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Adaptation, evolution and control of education for the Inuit

The Story


White teachers, Inuit students and several points of view. It's 1969 and opinion is still divided among the Inuit population. What is the value of an English education, particularly in a place 2,000 miles from Montreal, inhabited by 400 Inuit and 20 white people? This perspective, and many of the others expressed by Baffin Island teacher Lorne Smith, seems preposterous to CBC Radio reporter Marianne McCormick. Why wouldn't they want to be a part of the modern world?

Medium: Radio
Program: Matinee
Broadcast Date: May 8, 1969
Guest: Lorne Smith
Reporter: Marion McCormick
Duration: 7:19

Did You know?


• Traditional Inuit education was passed on from elders to children and intertwined practical skills with cultural values. Traditional Inuit skills included hunting, meat and pelt preparation, sewing, building igloos and navigating on land and water. The Inuit also have a rich tradition of oral storytelling, music, dance and craft. Respect for the environment is an integral part of traditional Inuit knowledge.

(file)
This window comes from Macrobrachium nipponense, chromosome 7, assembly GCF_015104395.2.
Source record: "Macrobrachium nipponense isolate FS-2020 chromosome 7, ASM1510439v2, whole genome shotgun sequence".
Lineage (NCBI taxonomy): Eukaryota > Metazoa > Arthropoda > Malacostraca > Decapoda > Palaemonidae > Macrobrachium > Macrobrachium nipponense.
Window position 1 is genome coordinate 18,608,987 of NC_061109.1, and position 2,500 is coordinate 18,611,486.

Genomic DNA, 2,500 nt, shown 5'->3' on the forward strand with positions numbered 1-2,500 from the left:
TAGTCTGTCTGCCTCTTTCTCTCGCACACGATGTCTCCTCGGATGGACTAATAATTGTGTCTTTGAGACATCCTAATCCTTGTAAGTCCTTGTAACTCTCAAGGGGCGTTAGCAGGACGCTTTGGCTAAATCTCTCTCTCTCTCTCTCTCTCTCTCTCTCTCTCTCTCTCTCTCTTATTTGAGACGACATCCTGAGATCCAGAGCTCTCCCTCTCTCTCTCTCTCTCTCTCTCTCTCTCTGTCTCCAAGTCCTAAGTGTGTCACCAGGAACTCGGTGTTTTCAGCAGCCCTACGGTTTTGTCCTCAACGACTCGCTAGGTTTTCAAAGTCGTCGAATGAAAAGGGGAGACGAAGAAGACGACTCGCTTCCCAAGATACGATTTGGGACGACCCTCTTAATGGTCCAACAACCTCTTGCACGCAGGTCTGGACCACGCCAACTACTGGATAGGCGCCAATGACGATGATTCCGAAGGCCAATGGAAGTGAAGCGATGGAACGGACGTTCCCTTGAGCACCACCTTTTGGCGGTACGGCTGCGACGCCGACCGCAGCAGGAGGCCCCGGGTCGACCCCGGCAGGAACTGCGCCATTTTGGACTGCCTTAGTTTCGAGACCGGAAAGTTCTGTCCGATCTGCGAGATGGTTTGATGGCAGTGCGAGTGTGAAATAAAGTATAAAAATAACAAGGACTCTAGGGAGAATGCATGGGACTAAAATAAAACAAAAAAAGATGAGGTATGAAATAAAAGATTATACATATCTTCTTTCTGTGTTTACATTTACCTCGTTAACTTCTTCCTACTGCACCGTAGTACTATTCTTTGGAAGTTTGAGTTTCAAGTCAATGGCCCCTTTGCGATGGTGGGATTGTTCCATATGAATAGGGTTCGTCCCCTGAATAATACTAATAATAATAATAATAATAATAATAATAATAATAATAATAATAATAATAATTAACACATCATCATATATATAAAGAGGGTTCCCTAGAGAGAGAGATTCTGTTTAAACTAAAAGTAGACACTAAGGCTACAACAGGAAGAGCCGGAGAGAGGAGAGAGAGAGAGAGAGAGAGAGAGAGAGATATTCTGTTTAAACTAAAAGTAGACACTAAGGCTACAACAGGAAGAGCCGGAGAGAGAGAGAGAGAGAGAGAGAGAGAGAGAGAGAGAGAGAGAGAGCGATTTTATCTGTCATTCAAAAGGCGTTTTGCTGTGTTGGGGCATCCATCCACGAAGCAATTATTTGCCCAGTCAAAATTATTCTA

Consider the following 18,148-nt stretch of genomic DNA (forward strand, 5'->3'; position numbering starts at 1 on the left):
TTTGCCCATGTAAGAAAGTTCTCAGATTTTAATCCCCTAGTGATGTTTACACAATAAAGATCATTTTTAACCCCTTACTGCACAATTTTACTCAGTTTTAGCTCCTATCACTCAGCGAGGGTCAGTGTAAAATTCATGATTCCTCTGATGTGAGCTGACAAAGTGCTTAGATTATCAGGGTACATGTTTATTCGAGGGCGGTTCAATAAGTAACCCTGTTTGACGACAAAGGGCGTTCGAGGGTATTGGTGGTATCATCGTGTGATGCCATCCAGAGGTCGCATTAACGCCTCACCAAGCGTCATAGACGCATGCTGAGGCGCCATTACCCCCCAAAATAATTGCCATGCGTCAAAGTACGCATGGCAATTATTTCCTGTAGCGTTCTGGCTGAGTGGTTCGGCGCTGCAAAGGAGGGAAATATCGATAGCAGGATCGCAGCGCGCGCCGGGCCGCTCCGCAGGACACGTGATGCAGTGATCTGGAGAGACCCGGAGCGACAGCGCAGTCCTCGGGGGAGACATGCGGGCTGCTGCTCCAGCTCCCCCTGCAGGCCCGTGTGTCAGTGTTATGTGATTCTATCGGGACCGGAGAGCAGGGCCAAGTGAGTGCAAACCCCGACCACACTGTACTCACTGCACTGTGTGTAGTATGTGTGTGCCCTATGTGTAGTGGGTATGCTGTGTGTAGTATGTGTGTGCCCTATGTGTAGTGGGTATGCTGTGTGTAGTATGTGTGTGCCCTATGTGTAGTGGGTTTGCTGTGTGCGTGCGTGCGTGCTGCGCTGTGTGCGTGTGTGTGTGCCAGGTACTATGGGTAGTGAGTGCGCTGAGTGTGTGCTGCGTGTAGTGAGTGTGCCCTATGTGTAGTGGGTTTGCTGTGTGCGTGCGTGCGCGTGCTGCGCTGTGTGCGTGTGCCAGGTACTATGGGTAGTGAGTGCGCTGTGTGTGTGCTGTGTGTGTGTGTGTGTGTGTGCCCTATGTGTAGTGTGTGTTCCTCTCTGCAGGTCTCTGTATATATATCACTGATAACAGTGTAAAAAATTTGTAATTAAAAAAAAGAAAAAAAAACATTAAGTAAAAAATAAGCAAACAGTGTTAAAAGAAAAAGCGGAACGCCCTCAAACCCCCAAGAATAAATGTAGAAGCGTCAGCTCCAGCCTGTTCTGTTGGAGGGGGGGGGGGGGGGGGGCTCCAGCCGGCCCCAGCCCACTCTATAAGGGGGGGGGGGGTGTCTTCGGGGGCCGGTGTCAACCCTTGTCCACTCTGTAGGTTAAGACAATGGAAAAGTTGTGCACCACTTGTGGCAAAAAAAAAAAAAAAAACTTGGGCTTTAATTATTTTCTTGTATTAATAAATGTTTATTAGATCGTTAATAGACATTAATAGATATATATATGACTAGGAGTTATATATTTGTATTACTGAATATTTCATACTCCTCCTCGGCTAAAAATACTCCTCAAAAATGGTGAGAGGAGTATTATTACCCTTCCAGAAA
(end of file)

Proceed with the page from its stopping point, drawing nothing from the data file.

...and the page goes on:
• Observation is central in traditional Inuit learning. Children learned by watching adults and were encouraged to try skills on their own. Children going through the federal school system would have been away from their families and divorced from their traditional upbringing for the first time in the history of their culture.

• One of the most common misconceptions about Inuit assimilation was that once Inuit young people had tasted city life, they wouldn't want to go back home to their harsh arctic environment.


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